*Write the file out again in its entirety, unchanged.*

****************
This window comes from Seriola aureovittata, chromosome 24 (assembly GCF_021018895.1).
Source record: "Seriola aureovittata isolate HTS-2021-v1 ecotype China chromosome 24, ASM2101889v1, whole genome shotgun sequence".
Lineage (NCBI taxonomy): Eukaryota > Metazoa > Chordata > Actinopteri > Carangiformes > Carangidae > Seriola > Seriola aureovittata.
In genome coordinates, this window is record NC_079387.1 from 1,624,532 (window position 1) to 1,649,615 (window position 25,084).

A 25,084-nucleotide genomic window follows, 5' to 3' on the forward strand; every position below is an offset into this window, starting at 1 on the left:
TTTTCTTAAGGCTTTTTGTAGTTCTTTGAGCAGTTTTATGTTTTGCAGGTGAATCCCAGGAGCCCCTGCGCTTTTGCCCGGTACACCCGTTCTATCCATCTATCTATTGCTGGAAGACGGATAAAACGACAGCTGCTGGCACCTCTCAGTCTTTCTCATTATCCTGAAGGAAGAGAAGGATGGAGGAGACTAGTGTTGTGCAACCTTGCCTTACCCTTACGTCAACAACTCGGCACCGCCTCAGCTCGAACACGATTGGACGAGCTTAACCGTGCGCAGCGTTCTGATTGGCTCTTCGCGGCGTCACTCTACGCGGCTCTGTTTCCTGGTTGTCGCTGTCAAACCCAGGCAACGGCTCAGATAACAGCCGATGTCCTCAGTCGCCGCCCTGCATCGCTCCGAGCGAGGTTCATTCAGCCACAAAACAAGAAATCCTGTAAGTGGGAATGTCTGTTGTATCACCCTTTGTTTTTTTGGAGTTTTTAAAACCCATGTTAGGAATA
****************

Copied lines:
This window comes from Seriola aureovittata, chromosome 24 (assembly GCF_021018895.1).
Source record: "Seriola aureovittata isolate HTS-2021-v1 ecotype China chromosome 24, ASM2101889v1, whole genome shotgun sequence".
Lineage (NCBI taxonomy): Eukaryota > Metazoa > Chordata > Actinopteri > Carangiformes > Carangidae > Seriola > Seriola aureovittata.
In genome coordinates, this window is record NC_079387.1 from 1,624,532 (window position 1) to 1,649,615 (window position 25,084).

A 25,084-nucleotide genomic window follows, 5' to 3' on the forward strand; every position below is an offset into this window, starting at 1 on the left:
TTTTCTTAAGGCTTTTTGTAGTTCTTTGAGCAGTTTTATGTTTTGCAGGTGAATCCCAGGAGCCCCTGCGCTTTTGCCCGGTACACCCGTTCTATCCATCTATCTATTGCTGGAAGACGGATAAAACGACAGCTGCTGGCACCTCTCAGTCTTTCTCATTATCCTGAAGGAAGAGAAGGATGGAGGAGACTAGTGTTGTGCAACCTTGCCTTACCCTTACGTCAACAACTCGGCACCGCCTCAGCTCGAACACGATTGGACGAGCTTAACCGTGCGCAGCGTTCTGATTGGCTCTTCGCGGCGTCACTCTACGCGGCTCTGTTTCCTGGTTGTCGCTGTCAAACCCAGGCAACGGCTCAGATAACAGCCGATGTCCTCAGTCGCCGCCCTGCATCGCTCCGAGCGAGGTTCATTCAGCCACAAAACAAGAAATCCTGTAAGTGGGAATGTCTGTTGTATCACCCTTTGTTTTTTTGGAGTTTTTAAAACCCATGTTAGGAATA